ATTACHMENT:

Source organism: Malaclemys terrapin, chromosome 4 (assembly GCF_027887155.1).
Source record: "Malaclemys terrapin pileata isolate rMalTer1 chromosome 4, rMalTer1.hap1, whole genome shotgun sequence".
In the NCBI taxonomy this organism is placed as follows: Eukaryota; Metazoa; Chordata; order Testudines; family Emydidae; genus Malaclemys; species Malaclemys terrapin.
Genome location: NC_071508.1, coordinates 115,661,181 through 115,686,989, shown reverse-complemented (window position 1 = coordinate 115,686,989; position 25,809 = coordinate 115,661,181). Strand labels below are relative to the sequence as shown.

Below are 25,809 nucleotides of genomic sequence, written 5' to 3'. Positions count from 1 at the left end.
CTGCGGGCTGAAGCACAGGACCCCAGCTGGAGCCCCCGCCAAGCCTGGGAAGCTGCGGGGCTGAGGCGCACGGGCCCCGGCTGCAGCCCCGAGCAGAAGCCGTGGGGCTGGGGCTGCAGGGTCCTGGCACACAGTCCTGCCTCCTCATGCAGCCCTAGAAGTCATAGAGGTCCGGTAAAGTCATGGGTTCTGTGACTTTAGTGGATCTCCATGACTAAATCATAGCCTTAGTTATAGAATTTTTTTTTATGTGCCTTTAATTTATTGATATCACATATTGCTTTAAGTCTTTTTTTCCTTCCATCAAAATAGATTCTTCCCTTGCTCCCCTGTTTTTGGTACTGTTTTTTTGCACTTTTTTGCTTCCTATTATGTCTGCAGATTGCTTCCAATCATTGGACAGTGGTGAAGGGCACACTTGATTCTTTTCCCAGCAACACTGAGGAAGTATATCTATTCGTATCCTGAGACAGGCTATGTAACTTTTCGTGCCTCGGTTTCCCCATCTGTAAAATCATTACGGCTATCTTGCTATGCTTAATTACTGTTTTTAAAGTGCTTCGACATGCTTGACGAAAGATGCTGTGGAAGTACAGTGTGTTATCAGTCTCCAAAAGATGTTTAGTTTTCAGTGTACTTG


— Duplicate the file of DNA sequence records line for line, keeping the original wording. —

Source organism: Malaclemys terrapin, chromosome 4 (assembly GCF_027887155.1).
Source record: "Malaclemys terrapin pileata isolate rMalTer1 chromosome 4, rMalTer1.hap1, whole genome shotgun sequence".
In the NCBI taxonomy this organism is placed as follows: Eukaryota; Metazoa; Chordata; order Testudines; family Emydidae; genus Malaclemys; species Malaclemys terrapin.
Genome location: NC_071508.1, coordinates 115,661,181 through 115,686,989, shown reverse-complemented (window position 1 = coordinate 115,686,989; position 25,809 = coordinate 115,661,181). Strand labels below are relative to the sequence as shown.

Below are 25,809 nucleotides of genomic sequence, written 5' to 3'. Positions count from 1 at the left end.
CTGCGGGCTGAAGCACAGGACCCCAGCTGGAGCCCCCGCCAAGCCTGGGAAGCTGCGGGGCTGAGGCGCACGGGCCCCGGCTGCAGCCCCGAGCAGAAGCCGTGGGGCTGGGGCTGCAGGGTCCTGGCACACAGTCCTGCCTCCTCATGCAGCCCTAGAAGTCATAGAGGTCCGGTAAAGTCATGGGTTCTGTGACTTTAGTGGATCTCCATGACTAAATCATAGCCTTAGTTATAGAATTTTTTTTTATGTGCCTTTAATTTATTGATATCACATATTGCTTTAAGTCTTTTTTTCCTTCCATCAAAATAGATTCTTCCCTTGCTCCCCTGTTTTTGGTACTGTTTTTTTGCACTTTTTTGCTTCCTATTATGTCTGCAGATTGCTTCCAATCATTGGACAGTGGTGAAGGGCACACTTGATTCTTTTCCCAGCAACACTGAGGAAGTATATCTATTCGTATCCTGAGACAGGCTATGTAACTTTTCGTGCCTCGGTTTCCCCATCTGTAAAATCATTACGGCTATCTTGCTATGCTTAATTACTGTTTTTAAAGTGCTTCGACATGCTTGACGAAAGATGCTGTGGAAGTACAGTGTGTTATCAGTCTCCAAAAGATGTTTAGTTTTCAGTGTACTTG